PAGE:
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gradient isn't uniform

Jun 8, 2012 12:50 PM

Hello,

 

When I create a simple gradient in Illustrator, it isn't uniform. I see lines of black shades. Why?

 

 

gradient.png

 
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  • Currently Being Moderated
    Jun 8, 2012 6:27 PM   in reply to baumacs

    Is this a trick question?  A gradient is the same as a blend from one color into another color over an area.  If you want a uniform color, use a flat fill color like the 50% K you've got in your color palette.  A gradient is not uniform because it is not uniform, except in one direct in a single area ( i.e., your gradient palette as shown above ).  I'm getting a headache.

     
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  • Currently Being Moderated
    Jun 9, 2012 4:35 AM   in reply to baumacs

    The pattern you're seeing is referred to as gradient banding. In principle, think of it like this:

     

    A Photoshop gradient is an array of a fixed number of pixels, each a specific tone. So the number of tone steps remains the same, regardless of how the image (the fixed set of pixels) is scaled (resolution dependence).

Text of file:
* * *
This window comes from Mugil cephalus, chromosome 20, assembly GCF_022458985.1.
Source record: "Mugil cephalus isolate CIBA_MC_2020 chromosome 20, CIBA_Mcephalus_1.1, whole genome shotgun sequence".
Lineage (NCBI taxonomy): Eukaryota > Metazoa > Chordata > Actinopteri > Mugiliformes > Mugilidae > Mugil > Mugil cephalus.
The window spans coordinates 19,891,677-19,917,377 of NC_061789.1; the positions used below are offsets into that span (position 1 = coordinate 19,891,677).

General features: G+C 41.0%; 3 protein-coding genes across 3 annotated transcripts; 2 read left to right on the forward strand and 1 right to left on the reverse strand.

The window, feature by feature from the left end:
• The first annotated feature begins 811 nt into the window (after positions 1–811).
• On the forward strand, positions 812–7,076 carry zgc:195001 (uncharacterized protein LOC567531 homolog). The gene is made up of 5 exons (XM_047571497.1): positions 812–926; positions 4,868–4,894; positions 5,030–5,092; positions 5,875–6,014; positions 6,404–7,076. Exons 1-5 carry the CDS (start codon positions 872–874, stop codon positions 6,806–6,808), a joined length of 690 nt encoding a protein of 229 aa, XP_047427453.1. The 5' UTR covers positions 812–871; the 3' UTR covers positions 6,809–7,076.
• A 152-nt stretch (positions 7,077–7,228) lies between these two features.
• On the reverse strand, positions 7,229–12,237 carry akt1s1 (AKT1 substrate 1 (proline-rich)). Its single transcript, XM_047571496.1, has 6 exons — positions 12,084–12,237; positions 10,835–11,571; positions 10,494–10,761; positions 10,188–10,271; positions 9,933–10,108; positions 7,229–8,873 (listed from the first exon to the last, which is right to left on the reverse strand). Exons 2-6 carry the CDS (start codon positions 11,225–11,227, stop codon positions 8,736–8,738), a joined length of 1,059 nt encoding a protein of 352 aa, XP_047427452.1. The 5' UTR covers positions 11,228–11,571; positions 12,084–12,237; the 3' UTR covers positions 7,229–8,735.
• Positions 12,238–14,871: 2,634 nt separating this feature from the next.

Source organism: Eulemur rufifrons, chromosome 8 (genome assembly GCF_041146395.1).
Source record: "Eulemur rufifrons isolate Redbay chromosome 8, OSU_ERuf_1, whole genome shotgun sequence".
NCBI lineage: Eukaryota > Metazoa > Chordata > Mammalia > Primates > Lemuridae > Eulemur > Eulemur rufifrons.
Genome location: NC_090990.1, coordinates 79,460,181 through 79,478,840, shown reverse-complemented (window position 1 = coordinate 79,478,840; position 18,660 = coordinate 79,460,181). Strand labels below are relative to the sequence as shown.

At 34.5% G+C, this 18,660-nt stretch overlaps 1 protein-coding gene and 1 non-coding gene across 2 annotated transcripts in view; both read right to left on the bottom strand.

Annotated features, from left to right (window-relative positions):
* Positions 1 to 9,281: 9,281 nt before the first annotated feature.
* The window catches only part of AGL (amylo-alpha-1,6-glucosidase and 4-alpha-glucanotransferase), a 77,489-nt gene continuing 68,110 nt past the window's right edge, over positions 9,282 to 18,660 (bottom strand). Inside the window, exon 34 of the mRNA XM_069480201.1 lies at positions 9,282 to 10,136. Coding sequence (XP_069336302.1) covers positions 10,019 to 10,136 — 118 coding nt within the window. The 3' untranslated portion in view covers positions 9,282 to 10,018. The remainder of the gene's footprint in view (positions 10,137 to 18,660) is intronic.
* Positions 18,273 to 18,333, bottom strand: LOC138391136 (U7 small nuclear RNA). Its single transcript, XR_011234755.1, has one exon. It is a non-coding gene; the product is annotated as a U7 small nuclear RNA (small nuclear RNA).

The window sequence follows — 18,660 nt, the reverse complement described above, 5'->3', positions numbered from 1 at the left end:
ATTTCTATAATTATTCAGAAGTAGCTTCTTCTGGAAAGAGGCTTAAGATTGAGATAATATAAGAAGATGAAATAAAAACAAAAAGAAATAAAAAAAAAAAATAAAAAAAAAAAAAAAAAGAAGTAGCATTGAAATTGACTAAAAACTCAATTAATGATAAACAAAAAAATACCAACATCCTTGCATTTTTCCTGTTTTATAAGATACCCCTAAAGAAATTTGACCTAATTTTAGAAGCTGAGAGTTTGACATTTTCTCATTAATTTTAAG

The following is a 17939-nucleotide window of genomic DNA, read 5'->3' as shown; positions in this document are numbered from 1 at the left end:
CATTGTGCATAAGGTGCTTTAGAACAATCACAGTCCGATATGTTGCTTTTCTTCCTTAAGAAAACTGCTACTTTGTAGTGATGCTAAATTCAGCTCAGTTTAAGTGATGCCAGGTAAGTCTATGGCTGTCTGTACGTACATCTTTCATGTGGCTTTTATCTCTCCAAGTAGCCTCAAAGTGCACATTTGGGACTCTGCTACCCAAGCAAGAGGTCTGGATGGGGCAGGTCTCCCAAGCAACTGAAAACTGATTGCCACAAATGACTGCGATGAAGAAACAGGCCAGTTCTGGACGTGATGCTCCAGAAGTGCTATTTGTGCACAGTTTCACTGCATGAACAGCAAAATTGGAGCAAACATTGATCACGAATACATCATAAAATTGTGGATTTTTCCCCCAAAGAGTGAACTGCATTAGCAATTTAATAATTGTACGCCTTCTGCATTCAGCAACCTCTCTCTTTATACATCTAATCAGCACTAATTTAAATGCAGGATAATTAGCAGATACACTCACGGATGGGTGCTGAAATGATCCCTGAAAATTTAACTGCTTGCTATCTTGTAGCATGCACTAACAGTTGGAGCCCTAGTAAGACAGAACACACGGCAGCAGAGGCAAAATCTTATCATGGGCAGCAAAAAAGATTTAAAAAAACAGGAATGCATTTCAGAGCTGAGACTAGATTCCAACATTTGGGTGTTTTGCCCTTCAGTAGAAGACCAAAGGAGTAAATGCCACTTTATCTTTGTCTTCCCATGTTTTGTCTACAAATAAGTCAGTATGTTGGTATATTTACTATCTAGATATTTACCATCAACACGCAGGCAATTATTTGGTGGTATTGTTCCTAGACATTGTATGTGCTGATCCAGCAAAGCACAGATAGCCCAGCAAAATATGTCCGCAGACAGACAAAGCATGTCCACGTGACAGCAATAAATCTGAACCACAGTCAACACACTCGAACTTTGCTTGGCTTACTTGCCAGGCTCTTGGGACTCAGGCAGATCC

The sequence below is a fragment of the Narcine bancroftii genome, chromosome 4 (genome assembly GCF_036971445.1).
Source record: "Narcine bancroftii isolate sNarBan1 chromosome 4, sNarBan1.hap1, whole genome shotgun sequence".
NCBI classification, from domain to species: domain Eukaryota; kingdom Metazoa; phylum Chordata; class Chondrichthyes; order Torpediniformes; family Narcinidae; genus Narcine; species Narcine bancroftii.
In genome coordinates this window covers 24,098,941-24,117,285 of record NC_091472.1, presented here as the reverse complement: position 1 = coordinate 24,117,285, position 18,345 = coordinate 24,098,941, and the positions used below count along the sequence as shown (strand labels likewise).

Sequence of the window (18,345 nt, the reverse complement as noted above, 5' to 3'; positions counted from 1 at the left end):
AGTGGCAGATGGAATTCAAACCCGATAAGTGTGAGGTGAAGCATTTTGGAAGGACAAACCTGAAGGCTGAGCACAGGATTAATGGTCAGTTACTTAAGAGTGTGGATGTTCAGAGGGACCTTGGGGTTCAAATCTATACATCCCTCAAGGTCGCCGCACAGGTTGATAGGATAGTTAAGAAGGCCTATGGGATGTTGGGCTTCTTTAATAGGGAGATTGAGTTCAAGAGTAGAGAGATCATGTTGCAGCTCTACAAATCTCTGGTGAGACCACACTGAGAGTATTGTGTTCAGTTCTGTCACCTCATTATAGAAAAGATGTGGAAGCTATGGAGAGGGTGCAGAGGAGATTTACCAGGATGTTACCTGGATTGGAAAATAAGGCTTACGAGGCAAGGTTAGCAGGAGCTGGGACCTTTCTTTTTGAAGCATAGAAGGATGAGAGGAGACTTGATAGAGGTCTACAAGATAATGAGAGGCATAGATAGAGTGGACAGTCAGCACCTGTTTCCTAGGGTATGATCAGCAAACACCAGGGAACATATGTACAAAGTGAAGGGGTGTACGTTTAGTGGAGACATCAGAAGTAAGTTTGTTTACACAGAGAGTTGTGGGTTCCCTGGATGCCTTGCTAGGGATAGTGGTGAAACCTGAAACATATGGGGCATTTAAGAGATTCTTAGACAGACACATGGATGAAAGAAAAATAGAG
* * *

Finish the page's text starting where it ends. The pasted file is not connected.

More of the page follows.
So Photoshop (PhotoPaint, whatever) says something like: "Color the leftmost image pixel 100%. Color the second image pixel 99%. Color the third image pixel 98%..."

     

    An Illustrator gadient is a mathematical command to transition from one tone to another over a distance. So the number of steps rendered between the starting and ending tones specified  is dependent upon the mechanics of the current output device (resolution independence). Your monitor is an output device. Think of it as a low-resolution printer. The number of bands you see on your monitor is different from the number of bands that will occur in print.

     

    So Illustrator (CorelDraw, whatever) says something like: "Color the left end of this object 100%. Color the right end of this object 90%. Fill in between with as many steps as you can handle."

     

    Understand: That does not make raster images immune to banding in print. Banding occurs in raster images just as it does in vector paths. Just because a raster image file may specify a thousand discrete tones, doesn't mean the output device can actually render a thousand different tones. So in both cases, the number of steps in the rendered grad is limited to the capabilities of the output device.

     

    Just because your Photoshop grad appears smooth on your monitor doesn't mean it won't appear banded in print.

     

    Just because your Illustrator grad appears banded on your monitor doesn't mean it won't appear smooth in print.